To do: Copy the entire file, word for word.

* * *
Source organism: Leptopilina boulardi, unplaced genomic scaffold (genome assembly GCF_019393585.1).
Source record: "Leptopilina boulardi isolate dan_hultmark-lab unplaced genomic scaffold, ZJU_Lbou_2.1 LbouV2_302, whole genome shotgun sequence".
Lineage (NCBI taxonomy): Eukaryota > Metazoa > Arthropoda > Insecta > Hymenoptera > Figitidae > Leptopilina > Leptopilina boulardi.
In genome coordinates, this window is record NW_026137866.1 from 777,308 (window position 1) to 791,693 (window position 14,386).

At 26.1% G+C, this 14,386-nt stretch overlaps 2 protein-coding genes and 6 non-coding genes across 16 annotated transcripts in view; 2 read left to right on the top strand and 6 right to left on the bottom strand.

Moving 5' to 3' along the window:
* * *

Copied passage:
Source organism: Leptopilina boulardi, unplaced genomic scaffold (genome assembly GCF_019393585.1).
Source record: "Leptopilina boulardi isolate dan_hultmark-lab unplaced genomic scaffold, ZJU_Lbou_2.1 LbouV2_302, whole genome shotgun sequence".
Lineage (NCBI taxonomy): Eukaryota > Metazoa > Arthropoda > Insecta > Hymenoptera > Figitidae > Leptopilina > Leptopilina boulardi.
In genome coordinates, this window is record NW_026137866.1 from 777,308 (window position 1) to 791,693 (window position 14,386).

At 26.1% G+C, this 14,386-nt stretch overlaps 2 protein-coding genes and 6 non-coding genes across 16 annotated transcripts in view; 2 read left to right on the top strand and 6 right to left on the bottom strand.

Moving 5' to 3' along the window: